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Substance Use and Suicide in Street Youth

Principal Investigator:
Joshua A. Ginzler, PhD
Research Scientist
Alcohol and Drug Abuse Institute
shua@u.washington.edu

Date: August 01, 2003 to July 31, 2008
Sponsor: National Institute on Drug Abuse (K01DA014685)
Categories: Clinical and Health Services


Description: This proposal is in response to PA 00-019. My goal is to pursue a research career in an academic setting with a substantive focus on the etiology of adolescent psychopathology. In particular, I am interested in understanding the factors that promote substance use disorders (SUD), and the comorbid relationship that SUD has with other psychopathology. Although my past training has provided me with a foundation in conducting longitudinal studies of adolescent SUD, none of my prior training has been broadly focused on developmental psychopathology. The central aims of the proposed Research Career Award (RCA) will be to (1) provide advanced training in research methods and quantitative techniques necessary for me to continue developing as an independent investigator and (2) to conduct an investigation that will advance our understanding of the SUD and suicidality, particularly in an extremely high-risk population of homeless adolescents. The performance site will be the University of Washington at Seattle, and my training mentors will be Drs. Thompson, Baer, and Cauce locally, and Dr. Hops from the Oregon Research Institute in Eugene, OR. I would like to develop a unique understanding of comorbidity issues within the street youth and eventually expand my research into comorbidity issues with adolescents in general.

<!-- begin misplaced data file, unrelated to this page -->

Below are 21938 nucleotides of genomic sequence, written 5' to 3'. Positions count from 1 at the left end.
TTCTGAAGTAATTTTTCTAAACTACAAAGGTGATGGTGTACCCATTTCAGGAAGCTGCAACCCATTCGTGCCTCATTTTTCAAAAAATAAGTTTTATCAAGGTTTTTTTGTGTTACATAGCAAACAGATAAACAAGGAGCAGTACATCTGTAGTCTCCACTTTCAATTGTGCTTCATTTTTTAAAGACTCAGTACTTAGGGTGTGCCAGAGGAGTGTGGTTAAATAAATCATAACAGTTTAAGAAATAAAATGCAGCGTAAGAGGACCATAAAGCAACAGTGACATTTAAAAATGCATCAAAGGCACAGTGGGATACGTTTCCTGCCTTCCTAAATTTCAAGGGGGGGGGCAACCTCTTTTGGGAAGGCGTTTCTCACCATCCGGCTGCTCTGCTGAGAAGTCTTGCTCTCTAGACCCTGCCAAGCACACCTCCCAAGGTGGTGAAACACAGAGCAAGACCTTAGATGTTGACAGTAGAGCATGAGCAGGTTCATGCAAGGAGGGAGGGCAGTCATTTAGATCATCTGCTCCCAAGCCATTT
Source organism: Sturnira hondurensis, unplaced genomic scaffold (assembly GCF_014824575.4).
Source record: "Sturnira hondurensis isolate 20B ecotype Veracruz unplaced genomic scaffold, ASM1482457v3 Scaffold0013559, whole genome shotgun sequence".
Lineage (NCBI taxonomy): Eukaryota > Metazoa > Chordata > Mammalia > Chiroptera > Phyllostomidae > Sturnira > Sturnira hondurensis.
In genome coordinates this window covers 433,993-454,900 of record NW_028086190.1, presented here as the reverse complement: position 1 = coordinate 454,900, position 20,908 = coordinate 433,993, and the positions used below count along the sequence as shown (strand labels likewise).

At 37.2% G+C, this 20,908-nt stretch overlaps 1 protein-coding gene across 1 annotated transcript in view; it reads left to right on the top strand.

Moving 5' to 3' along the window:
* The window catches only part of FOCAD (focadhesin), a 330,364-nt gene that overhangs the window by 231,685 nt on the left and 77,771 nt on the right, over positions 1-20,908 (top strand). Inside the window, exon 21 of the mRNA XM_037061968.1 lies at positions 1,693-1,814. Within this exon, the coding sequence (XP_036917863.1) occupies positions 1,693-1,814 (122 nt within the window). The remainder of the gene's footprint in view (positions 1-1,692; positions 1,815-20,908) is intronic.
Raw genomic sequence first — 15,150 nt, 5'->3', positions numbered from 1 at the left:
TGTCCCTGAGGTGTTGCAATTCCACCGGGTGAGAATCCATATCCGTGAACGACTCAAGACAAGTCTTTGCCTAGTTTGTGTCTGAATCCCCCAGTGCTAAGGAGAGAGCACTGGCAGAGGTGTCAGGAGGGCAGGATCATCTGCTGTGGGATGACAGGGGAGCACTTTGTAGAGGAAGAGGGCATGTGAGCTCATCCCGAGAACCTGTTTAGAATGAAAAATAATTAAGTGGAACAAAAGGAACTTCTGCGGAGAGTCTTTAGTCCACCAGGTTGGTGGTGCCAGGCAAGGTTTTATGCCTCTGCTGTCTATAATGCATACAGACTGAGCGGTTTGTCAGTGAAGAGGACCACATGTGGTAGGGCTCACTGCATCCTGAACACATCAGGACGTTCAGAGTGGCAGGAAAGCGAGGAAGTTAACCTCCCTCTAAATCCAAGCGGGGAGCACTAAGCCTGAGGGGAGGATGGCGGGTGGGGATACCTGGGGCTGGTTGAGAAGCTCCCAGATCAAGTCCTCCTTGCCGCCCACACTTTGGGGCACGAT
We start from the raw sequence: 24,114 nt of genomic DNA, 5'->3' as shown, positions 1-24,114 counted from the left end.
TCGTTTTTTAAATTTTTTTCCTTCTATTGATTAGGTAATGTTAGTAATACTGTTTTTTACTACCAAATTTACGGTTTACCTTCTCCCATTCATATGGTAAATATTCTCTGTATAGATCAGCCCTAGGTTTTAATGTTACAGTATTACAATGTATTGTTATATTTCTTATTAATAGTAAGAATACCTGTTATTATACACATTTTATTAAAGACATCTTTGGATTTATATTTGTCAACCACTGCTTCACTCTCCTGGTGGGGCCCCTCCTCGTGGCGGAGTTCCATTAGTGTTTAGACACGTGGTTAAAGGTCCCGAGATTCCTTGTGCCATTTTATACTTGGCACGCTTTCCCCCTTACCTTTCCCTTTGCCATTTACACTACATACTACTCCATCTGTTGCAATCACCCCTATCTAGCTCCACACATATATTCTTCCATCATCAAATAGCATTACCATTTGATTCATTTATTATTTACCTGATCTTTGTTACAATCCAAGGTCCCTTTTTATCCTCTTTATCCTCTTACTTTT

Specific Aims of the study are: 1) Examine a specific set of variables that potentially lead to substance abuse or suicidality in homeless adolescents. This will be accomplished by empirically testing and validating a "risk amplification" model based upon a set of risk factors that are prevalent with homeless adolescents. 2) Second, we will examine whether drug involvement in homeless adolescents can be described in the same manner as it has for a high school sample of adolescents. Specifically, we will empirically test whether a multidimensional model of drug involvement developed to explicate the substance abuse of domiciled youth can be extrapolated to an extremely high-risk sample of street youth. I will also (1) continue my collaborative work with Drs. Thompson, Baer, Cauce, Hops on studies from their labs/research teams, (2) take courses in quantitative techniques, methodology, developmental psychopathology, and ethics, and (3) develop an R01 based upon the findings from this study.